One of the important steps when starting your health & wellness business is opening a bank account for your business. Many business owners overlook this step and simply use their personal account. Here’s why you need a separate account and how to set one up.

Why You Need a Separate Business Account

What’s it matter if you keep all your money in your personal account? Who needs the hassle of one more thing to manage? Here’s why you need a separate account:

  1. A separate business account makes bookkeeping and tax time much simpler if you’re looking at one account for business transactions and not wading through your personal expenses.
  2. A separate business account protects your personal assets if you have a legal entity, like an LLC, partnership, or corporation. Part of the benefit of a legal entity is to prevent creditors or litigants from going after your personal assets. But if you’re intermingling business and personal funds, you may lose the protection of that corporate shield.
  3. A separate business account helps you understand your profits and losses. You’ll be able to see how much money you have coming in and going out of your business account, so you can adjust your schedule and spending as needed.

Opening a Business Account

You’re ready to open an account.  What do you need to do? Here are steps to opening your business account:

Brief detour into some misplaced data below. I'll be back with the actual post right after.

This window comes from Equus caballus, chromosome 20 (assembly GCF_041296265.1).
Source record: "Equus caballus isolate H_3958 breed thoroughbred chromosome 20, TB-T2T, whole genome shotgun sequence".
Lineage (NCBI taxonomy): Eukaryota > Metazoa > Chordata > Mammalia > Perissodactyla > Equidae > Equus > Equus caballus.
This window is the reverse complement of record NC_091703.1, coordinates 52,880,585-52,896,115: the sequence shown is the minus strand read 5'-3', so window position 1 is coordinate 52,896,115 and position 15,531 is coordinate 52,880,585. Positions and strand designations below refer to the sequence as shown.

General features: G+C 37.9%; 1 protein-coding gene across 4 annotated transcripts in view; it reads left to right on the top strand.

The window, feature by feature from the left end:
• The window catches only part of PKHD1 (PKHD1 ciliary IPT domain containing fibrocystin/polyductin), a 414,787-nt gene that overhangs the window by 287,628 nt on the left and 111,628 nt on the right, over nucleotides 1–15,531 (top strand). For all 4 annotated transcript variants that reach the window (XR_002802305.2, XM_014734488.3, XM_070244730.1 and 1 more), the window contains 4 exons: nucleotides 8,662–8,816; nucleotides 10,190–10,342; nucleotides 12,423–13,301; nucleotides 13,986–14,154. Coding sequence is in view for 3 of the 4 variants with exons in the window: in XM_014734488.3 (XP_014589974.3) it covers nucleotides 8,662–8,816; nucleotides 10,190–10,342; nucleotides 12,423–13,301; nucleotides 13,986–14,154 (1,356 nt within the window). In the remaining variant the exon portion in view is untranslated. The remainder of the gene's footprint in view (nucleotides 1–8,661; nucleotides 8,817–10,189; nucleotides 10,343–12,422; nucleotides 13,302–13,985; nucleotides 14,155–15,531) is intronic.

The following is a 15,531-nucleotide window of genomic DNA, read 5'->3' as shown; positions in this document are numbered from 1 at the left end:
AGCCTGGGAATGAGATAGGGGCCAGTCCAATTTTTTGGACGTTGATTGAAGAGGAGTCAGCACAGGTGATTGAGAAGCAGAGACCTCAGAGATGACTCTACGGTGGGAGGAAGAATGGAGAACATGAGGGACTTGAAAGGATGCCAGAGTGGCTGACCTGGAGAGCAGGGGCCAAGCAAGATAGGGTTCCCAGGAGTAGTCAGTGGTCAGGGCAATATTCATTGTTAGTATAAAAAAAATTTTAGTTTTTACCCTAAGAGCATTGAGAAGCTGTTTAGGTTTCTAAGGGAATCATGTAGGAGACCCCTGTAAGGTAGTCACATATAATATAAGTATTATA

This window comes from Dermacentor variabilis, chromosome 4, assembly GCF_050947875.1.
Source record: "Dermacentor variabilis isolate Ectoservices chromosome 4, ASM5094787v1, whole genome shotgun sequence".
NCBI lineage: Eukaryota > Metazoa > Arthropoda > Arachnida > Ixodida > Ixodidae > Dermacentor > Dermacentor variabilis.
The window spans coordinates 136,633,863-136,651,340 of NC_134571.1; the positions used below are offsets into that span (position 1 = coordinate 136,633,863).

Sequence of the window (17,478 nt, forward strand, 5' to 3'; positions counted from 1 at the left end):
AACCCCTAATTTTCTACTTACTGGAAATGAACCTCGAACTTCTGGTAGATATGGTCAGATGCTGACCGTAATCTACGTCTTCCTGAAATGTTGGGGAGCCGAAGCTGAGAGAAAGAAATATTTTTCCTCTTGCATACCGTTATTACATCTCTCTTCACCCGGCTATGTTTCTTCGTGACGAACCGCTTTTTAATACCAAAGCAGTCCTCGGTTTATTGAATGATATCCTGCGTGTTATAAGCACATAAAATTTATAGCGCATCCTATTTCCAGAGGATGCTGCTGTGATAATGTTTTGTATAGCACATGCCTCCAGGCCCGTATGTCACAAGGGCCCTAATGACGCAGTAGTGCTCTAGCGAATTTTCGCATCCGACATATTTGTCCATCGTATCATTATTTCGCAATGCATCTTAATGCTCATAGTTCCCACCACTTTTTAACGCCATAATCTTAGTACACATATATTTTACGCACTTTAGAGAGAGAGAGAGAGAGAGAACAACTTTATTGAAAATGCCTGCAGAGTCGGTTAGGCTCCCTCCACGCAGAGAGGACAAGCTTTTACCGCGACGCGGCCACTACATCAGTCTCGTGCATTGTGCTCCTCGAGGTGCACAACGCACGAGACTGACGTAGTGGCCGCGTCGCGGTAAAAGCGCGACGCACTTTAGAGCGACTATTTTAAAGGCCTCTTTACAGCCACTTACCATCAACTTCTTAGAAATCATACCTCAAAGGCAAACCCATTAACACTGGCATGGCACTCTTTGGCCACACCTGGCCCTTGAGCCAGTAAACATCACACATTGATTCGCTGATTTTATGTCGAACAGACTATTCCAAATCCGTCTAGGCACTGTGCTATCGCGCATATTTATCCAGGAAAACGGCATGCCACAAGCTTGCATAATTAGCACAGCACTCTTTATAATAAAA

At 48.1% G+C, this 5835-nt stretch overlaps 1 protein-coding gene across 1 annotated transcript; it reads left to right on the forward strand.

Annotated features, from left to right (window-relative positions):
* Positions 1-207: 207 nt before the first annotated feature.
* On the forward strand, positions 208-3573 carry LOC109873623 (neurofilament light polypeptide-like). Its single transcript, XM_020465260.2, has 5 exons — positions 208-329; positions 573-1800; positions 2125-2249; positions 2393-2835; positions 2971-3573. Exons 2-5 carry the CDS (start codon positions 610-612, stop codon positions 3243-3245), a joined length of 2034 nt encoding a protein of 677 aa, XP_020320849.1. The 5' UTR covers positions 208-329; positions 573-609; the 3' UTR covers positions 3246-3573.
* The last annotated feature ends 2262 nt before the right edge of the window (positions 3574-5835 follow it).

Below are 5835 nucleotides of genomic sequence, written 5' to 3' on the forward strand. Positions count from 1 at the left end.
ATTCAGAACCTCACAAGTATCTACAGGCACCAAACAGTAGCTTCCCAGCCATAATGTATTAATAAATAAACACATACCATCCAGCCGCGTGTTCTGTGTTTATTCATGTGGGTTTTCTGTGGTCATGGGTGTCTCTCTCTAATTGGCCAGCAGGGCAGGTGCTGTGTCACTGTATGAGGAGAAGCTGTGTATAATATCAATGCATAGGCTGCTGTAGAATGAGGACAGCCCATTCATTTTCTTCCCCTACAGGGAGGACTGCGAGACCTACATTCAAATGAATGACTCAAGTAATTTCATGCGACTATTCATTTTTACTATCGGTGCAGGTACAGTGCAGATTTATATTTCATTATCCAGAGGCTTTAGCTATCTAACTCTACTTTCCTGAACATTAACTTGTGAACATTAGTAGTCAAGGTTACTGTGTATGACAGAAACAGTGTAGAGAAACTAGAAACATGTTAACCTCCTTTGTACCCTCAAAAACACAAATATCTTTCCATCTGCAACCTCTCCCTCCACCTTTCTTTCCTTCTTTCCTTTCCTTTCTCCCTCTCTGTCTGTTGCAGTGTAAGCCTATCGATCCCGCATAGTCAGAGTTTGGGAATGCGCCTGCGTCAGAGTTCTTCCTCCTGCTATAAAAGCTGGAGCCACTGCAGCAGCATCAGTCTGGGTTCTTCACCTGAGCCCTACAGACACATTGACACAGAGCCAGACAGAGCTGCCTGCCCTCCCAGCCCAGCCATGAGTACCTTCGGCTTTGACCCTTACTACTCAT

1. Obtain your free Employer Identification Number (EIN) from the IRS. You can learn what that is here.
  2. Choose a bank or credit union. You might think this is one more fee coming out of your business profits, but a number of banks offer free checking accounts for small businesses. Just do a quick internet search to find one and save yourself a few bucks in fees.
  3. Bring your EIN, identification, and your legal-entity formation paperwork (certificate of organization/articles of incorporation and the operating/partner/shareholder agreement) to the bank with you. Due to new regulations passed last month, if you have a legal entity, the bank will also ask you to fill out paperwork identifying who has control of it and who is a beneficial owner. This is to prevent money laundering by sham entities.
  4. Keep copies of your bank statements, whether digital or paper, and reconcile your account to see if it matches up with what your income and expenses were.

Positives Outweigh the Negatives

While it may take more effort to have a separate account, it actually gives you a clearer financial picture and saves time when you’re preparing to file your taxes each year. It also demonstrates strong business sense in case one day you want to bring on a partner, expand, or sell your business.

Questions?

Email me at regenoldlaw@gmail.com  or share your thoughts in the comments below.